St. Katharine Docks Supporting Seabin Ocean Cleanup

Environmental initiatives are catching on at more and more marinas. St. Katharine Docks in London has embraced a few good related causes in recent years. It’s continuing to keep its attention on the environment, too. The latest effort comes through supporting the Seabin Project.

The Seabin Project started a few years ago by two surfers, interestingly enough, tired of seeing plastics, other garbage, fuel, and additional pollutants in the oceans. They set out to create a product that would automatically collect these waste items. Thus, they invented the Seabin. Just as it sounds, the product is a bin that floats in the water. It’s in use at commercial ports, yacht clubs, and marinas. The moving tide makes the container move up and down, therefore allowing water, and contaminants, to enter a catch bag inside. A water pump empties the water back into the surrounding environment. This, then, leaves the debris trapped inside the bag. Each Seabin reportedly can collect half a ton of floating debris annually.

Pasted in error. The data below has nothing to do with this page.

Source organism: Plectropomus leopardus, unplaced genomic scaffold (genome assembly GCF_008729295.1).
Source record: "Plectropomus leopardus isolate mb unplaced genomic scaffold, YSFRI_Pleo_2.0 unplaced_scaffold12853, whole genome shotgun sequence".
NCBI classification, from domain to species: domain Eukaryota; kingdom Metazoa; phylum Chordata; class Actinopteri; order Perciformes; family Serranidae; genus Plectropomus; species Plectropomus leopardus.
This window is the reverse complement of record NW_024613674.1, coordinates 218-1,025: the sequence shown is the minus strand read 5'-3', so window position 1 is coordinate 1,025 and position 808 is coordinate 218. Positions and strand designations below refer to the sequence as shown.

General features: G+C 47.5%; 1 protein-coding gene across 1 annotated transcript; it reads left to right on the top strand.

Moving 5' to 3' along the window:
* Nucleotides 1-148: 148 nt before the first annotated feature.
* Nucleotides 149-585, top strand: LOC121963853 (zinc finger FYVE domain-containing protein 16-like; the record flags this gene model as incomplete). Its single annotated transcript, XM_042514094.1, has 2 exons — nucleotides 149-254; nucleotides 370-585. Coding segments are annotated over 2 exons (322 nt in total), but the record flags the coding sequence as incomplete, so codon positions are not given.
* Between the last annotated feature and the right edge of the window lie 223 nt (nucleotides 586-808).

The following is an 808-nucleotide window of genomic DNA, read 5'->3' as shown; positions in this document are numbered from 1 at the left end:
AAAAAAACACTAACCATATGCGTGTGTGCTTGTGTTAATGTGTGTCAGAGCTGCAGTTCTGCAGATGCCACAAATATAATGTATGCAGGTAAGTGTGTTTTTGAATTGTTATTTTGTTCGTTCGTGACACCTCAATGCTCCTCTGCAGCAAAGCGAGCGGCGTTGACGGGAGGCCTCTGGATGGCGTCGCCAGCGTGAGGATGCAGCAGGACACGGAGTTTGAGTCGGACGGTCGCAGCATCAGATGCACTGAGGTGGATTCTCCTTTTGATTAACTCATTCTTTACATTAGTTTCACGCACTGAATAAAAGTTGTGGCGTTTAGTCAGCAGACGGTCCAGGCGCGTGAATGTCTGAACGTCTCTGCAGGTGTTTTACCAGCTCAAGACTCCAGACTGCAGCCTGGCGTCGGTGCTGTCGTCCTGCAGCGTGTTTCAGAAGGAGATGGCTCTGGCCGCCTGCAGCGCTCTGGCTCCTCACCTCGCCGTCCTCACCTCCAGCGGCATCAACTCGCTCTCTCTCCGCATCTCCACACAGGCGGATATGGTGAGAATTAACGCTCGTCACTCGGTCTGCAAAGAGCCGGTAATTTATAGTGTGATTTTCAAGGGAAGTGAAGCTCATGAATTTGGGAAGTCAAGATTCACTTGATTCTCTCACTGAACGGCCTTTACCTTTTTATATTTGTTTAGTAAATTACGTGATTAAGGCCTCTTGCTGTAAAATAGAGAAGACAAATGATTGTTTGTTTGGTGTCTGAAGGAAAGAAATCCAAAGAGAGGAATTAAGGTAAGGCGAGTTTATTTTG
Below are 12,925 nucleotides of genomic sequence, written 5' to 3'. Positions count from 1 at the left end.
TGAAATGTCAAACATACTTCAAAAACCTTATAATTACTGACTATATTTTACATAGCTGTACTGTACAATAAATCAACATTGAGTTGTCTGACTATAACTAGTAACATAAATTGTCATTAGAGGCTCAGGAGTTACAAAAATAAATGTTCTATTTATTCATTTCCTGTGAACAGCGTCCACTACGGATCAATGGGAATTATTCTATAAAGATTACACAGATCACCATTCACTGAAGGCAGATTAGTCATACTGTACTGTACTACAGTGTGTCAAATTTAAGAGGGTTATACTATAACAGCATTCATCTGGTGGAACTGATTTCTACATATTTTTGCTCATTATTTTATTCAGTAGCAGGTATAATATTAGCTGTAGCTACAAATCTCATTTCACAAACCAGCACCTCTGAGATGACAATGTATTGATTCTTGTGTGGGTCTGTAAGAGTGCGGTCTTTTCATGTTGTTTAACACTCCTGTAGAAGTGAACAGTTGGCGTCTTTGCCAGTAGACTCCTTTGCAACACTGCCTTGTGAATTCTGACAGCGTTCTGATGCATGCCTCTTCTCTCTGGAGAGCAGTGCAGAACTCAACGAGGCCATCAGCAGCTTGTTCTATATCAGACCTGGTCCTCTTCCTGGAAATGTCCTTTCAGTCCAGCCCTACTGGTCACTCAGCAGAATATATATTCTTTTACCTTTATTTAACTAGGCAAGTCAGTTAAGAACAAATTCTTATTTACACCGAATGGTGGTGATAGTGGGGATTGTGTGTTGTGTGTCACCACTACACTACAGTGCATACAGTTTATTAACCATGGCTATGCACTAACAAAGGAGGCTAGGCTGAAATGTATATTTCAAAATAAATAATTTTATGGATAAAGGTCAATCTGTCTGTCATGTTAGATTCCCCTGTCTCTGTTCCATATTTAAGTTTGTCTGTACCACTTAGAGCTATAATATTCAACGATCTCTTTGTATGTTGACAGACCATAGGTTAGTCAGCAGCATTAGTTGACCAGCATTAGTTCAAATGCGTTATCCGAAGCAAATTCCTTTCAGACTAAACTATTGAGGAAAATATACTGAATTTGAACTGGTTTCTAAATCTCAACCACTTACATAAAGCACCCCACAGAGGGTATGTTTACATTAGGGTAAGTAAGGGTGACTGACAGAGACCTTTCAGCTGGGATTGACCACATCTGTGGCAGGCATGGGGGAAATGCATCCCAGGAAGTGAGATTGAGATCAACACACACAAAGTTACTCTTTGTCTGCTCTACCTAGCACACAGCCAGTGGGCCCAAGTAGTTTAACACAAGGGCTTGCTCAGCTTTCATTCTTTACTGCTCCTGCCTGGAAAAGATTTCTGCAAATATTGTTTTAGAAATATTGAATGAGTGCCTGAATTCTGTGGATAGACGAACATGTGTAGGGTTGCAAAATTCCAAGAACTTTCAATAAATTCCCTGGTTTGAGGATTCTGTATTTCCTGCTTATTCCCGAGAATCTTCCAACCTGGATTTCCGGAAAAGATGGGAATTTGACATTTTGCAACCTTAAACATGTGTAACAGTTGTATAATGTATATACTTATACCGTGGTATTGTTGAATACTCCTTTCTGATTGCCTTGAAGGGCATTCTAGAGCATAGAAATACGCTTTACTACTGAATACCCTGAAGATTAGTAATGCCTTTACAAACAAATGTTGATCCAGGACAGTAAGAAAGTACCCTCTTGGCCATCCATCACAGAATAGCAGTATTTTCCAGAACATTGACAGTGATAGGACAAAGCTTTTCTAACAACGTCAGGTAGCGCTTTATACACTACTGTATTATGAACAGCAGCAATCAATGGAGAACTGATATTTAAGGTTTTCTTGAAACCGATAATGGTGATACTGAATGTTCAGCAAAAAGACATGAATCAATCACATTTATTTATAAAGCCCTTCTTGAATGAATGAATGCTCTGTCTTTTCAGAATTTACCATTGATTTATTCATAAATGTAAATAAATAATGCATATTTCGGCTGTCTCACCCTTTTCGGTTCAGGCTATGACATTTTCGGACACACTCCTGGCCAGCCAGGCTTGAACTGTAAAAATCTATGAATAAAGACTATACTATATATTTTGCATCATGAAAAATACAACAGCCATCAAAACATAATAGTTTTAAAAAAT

Three Seabins now sit in the waters of St. Katharine Docks. Paul Tetlow, the marina manager, says the team had been following the product’s success for a few years, before opting to use it. “We are committed to providing a safe and clean environment,” he says, not just for berth holders but also for visitors and staff. Tetlow adds that they “are always looking at ways in which we can support sustainability initiatives and help to fight plastic pollution in the oceans.”

While it’s still early in the garbage-collection process, the marina team anticipates strong results. In fact, St. Katharine Docks estimates that the three Seabins might trap about 3,300 pounds (1,500 kilograms) of garbage annually. Close to the famous Tower of London, the marina sits on the River Thames. Cleanup crews clear a shocking 300 tons of trash out of the river every year. This trash could eventually have floated out to the ocean.

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